Tuesday, 25 August 2009
ROKY ERICKSON at The FORUM, KENTISH TOWN
It’s the stuff of legend: Roky Erickson, front man for the first self-proclaimed psychedelic rock band, the 13th Floor Elevators, took over 300 acid trips, was busted for a small amount of pot, pleaded insanity to avoid jail, wound up in a Rusk secure prison for the criminally insane, diagnosed schizophrenic, treated with electroshock therapy, drugged to the eyeballs with Thorazine, formed a prison band with a bunch of child killers, became a reverend, was released three years later when ruled sane enough not to harm himself or others, was convinced he was a Martian and wanted to call his child Alien before settling on R2-D2 for a year. That’s far from the whole story, for that see Paul Drummond’s heroic telling of the whole incredible saga in his exhaustive biography Eye Mind.
For readers of Eye Mind, and especially viewers of Keven McAlester’s 2005 film You’re Gonna Miss Me, it’s an astounding achievement that Roky is back performing at all but his reluctance to play 13th Floor Elevators songs mean “Splash 1” and “You’re Gonna Miss Me” are tucked away at the end of his set. How enjoyable the preceding hour is depends, to a degree, on your tolerance for ghoulish heavy metalish ruminations on two headed dogs, demons, Lucifer, vampires, zombies, bloody hammers and men with atom brains.
Whatever, and however, he played would be enough for those simply wanting to pay their respects and offer encouragement to a rock ‘n’ roll pioneer who suffered for his art, and paid the price, more than most. Yet Erickson, although uncommunicative (not even a hello or thank you) and rooted to the spot in an eerie autopilot mode, is in fine performing fettle; playing sturdy rhythm guitar and his voice – that much imitated demonic Texan garage rock drawl – in such great shape there’s no need for the devil’s sympathy vote.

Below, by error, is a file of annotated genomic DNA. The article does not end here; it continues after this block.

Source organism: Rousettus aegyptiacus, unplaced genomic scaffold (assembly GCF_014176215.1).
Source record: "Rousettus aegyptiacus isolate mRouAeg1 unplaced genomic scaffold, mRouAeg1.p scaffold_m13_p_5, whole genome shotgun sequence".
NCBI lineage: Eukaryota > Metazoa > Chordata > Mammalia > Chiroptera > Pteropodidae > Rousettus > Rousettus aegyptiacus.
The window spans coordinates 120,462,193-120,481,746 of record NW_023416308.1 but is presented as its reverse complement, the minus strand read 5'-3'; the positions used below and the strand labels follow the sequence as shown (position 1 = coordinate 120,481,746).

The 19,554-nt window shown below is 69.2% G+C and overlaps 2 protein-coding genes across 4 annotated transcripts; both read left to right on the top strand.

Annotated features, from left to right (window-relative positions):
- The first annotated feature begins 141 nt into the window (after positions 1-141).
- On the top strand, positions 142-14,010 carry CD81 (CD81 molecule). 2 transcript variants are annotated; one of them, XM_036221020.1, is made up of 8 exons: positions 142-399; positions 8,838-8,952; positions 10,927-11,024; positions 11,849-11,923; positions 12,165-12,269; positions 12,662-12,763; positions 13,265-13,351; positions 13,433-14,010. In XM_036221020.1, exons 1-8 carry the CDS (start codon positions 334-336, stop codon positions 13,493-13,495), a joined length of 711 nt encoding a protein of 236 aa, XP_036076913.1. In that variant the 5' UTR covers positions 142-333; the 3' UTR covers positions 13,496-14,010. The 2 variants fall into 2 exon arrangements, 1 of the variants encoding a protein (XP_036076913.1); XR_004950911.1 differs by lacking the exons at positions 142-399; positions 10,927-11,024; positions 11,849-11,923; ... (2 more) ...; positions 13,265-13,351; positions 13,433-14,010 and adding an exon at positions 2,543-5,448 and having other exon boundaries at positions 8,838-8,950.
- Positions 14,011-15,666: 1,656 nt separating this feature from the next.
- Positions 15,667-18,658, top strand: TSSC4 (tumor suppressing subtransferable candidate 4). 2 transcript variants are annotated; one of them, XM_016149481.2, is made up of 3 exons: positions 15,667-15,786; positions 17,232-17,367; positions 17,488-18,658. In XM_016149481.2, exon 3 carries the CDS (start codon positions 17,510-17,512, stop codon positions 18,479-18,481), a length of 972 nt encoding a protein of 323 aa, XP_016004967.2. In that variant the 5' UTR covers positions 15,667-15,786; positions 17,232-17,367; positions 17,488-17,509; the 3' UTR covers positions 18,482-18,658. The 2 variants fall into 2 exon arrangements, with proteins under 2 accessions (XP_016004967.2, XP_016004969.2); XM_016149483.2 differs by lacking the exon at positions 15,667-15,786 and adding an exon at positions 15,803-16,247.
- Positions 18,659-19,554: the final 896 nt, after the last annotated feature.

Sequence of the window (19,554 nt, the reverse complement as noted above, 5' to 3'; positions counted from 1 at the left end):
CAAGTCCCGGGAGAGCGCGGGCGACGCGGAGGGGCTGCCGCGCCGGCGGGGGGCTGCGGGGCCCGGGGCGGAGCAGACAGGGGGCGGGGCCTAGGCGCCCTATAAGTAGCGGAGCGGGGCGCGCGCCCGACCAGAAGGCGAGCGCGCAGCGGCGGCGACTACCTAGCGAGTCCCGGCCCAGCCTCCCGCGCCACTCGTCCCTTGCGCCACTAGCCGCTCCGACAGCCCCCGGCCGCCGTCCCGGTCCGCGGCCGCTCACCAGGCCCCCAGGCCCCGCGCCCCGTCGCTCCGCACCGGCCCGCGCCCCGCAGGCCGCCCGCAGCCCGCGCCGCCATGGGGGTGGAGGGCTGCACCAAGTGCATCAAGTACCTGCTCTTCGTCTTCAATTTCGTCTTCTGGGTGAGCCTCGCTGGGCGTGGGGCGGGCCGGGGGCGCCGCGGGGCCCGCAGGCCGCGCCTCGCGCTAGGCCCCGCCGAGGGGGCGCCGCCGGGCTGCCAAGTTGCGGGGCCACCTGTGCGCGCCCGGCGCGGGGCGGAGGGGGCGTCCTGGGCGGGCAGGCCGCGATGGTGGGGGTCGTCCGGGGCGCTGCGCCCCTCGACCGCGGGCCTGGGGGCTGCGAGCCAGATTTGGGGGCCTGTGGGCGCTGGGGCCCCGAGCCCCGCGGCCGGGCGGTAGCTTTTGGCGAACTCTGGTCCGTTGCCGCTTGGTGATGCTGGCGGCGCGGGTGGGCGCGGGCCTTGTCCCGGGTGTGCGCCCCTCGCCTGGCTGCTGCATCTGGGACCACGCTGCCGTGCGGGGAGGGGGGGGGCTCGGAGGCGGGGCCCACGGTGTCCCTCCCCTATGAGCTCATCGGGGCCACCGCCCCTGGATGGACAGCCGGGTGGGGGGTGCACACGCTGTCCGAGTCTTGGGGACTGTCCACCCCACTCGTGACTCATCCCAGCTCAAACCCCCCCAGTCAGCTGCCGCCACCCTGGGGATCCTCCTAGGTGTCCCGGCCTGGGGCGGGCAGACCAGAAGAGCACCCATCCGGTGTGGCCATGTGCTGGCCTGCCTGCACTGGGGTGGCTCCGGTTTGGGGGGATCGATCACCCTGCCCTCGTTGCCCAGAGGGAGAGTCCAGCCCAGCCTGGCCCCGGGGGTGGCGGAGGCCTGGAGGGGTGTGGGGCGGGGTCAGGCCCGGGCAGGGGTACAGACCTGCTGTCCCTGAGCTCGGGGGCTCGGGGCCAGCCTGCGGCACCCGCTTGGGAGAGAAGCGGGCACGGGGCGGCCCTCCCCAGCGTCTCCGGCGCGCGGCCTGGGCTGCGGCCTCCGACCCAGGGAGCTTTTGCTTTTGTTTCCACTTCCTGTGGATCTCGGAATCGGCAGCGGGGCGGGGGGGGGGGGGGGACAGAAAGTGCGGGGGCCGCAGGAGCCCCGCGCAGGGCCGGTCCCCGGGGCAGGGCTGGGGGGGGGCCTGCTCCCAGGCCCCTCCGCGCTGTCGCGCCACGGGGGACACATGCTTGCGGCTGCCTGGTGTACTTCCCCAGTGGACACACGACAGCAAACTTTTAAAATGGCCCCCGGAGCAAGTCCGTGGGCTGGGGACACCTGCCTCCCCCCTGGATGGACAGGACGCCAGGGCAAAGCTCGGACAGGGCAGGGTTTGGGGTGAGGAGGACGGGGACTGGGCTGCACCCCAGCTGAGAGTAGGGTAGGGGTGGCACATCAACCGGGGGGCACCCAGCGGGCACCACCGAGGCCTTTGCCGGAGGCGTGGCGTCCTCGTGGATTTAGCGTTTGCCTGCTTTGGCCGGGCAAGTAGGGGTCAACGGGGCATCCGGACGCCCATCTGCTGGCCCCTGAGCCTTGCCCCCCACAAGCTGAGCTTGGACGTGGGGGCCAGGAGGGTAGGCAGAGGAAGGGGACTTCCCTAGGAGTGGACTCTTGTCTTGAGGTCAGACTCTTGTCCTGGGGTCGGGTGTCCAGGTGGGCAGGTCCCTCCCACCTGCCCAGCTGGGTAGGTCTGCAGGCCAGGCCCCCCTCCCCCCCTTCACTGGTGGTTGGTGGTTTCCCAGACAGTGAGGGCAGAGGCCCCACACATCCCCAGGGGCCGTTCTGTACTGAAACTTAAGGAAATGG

There are occasional stodgy moments but the playing of his sympathetic band is largely sprightly for such dark material. “Starry Eyes” adds a beam of light and “Don’t Shake Me Lucifer” sounds swiped from the Stones right under the nose of Primal Scream.
As Roky leaves to loving and rapturous applause he gently raises his fists and a glimmer of a well earned smile peeks through the mass of hair and scraggy Father Christmas beard.
An edited version of this review first appeared for Shindig! magazine